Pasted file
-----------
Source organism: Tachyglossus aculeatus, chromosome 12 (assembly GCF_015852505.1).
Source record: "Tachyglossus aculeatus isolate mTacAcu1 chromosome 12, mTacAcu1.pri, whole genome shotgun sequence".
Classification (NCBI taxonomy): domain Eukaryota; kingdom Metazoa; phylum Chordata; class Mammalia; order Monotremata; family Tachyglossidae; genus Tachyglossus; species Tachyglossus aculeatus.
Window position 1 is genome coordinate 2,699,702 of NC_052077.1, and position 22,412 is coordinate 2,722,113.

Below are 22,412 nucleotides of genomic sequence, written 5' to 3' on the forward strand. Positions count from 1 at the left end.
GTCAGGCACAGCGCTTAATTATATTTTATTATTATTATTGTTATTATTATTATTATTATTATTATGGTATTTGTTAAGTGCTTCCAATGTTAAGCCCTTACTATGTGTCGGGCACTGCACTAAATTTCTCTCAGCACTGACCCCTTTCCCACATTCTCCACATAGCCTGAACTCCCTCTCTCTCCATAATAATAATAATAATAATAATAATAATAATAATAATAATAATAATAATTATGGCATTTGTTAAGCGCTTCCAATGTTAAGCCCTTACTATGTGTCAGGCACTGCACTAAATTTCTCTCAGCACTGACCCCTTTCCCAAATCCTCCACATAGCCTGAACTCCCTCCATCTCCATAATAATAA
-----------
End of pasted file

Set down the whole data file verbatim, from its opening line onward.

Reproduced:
Source organism: Tachyglossus aculeatus, chromosome 12 (assembly GCF_015852505.1).
Source record: "Tachyglossus aculeatus isolate mTacAcu1 chromosome 12, mTacAcu1.pri, whole genome shotgun sequence".
Classification (NCBI taxonomy): domain Eukaryota; kingdom Metazoa; phylum Chordata; class Mammalia; order Monotremata; family Tachyglossidae; genus Tachyglossus; species Tachyglossus aculeatus.
Window position 1 is genome coordinate 2,699,702 of NC_052077.1, and position 22,412 is coordinate 2,722,113.

Below are 22,412 nucleotides of genomic sequence, written 5' to 3' on the forward strand. Positions count from 1 at the left end.
GTCAGGCACAGCGCTTAATTATATTTTATTATTATTATTGTTATTATTATTATTATTATTATTATGGTATTTGTTAAGTGCTTCCAATGTTAAGCCCTTACTATGTGTCGGGCACTGCACTAAATTTCTCTCAGCACTGACCCCTTTCCCACATTCTCCACATAGCCTGAACTCCCTCTCTCTCCATAATAATAATAATAATAATAATAATAATAATAATAATAATAATAATAATTATGGCATTTGTTAAGCGCTTCCAATGTTAAGCCCTTACTATGTGTCAGGCACTGCACTAAATTTCTCTCAGCACTGACCCCTTTCCCAAATCCTCCACATAGCCTGAACTCCCTCCATCTCCATAATAATAA